A mating plug protein reduces early female remating in Drosophila melanogaster

Bretman, A, Lawniczak, MKN, Boone, JM and Chapman, T (2009) A mating plug protein reduces early female remating in Drosophila melanogaster. Journal of Insect Physiology, 56 (1). pp. 107-113. ISSN 1879-1611

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Abstract

Mating plugs are formed within the female reproductive tract during mating from male ejaculate constituents or even from male genitalia themselves. Across species, mating plugs have roles in sperm storage and the prevention of female remating. In the fruitfly Drosophila melanogaster, accessory gland proteins such as the sex peptide are known to reduce female remating, however this effect can take some time to establish, hence other ejaculate components must also be involved. We hypothesised a role for the PEBII mating plug protein in the prevention of early female remating. Using RNA interference we produced PEBII knockdown males. We found that these males were significantly less able to prevent female remating in the 4 h following mating. The mating plugs produced by PEBII knockdown males also showed lower levels of autofluorescence in the first 10 min after the start of mating, suggesting they differed in composition to those of control males. Reduced levels of PEBII had no effect, however, on fecundity, progeny production or egg–adult viability in the first 24 after mating, suggesting there were no short-term effects of PEB II on sperm transfer, storage or use. Our results show that PEBII has a subtle but significant role in the prevention of early female remating.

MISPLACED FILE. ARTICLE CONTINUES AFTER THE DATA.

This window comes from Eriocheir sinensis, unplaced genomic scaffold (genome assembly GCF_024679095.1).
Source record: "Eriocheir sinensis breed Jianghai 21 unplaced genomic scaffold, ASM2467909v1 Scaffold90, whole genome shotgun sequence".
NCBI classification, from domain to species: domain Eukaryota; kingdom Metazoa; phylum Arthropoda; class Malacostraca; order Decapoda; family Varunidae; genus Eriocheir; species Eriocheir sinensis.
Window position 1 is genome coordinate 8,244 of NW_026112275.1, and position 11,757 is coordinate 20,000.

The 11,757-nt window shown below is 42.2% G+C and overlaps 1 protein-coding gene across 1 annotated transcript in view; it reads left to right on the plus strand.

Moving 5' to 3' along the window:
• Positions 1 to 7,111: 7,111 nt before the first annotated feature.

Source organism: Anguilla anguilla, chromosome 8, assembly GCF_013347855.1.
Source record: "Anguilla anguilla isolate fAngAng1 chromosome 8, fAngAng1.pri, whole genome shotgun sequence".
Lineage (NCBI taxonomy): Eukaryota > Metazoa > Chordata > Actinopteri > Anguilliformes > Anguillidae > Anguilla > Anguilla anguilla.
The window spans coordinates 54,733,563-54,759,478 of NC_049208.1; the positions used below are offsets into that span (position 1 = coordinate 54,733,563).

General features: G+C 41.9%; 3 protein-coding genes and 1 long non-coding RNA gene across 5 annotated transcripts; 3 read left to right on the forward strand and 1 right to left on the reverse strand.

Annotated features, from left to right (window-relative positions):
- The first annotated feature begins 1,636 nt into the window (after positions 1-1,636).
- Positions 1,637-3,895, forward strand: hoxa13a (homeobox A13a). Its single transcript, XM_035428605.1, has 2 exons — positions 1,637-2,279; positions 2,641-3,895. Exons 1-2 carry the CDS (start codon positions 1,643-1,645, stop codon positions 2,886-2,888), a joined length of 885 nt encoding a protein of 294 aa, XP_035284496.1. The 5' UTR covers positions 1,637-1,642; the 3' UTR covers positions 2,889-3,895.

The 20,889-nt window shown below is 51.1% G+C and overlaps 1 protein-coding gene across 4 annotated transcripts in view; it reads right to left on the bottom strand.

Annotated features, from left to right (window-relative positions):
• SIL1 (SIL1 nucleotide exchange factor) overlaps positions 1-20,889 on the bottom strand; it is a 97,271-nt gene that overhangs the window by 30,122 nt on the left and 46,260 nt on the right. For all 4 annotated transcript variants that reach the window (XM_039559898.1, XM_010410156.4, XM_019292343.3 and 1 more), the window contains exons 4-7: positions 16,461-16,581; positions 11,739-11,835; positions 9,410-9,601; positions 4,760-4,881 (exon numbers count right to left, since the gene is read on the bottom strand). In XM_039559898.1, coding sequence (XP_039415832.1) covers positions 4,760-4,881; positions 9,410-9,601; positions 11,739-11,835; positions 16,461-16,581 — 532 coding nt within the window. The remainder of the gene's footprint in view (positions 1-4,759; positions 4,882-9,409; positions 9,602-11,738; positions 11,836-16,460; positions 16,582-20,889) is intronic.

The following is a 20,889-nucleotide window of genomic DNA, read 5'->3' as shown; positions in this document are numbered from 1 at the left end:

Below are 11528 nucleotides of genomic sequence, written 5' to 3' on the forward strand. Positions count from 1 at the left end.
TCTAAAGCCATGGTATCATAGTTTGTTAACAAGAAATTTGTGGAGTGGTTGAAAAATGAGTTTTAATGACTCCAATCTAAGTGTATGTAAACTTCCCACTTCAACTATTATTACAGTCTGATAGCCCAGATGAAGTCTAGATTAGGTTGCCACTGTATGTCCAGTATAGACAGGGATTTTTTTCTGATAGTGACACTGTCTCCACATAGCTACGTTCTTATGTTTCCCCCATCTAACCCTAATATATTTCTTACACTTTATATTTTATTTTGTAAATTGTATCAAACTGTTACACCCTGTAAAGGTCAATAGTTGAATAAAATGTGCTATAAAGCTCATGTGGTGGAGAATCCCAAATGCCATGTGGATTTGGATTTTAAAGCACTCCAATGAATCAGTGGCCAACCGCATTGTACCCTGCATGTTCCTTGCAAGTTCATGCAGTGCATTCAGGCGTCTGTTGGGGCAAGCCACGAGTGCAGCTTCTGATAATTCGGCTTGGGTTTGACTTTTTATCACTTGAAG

Item Type: Article
Faculty \ School: Faculty of Science > School of Biological Sciences
Related URLs:
Depositing User: EPrints Services
Date Deposited: 01 Oct 2010 13:36
Last Modified: 21 Apr 2020 17:30
URI: https://ueaeprints.uea.ac.uk/id/eprint/281
DOI: 10.1016/j.jinsphys.2009.09.010

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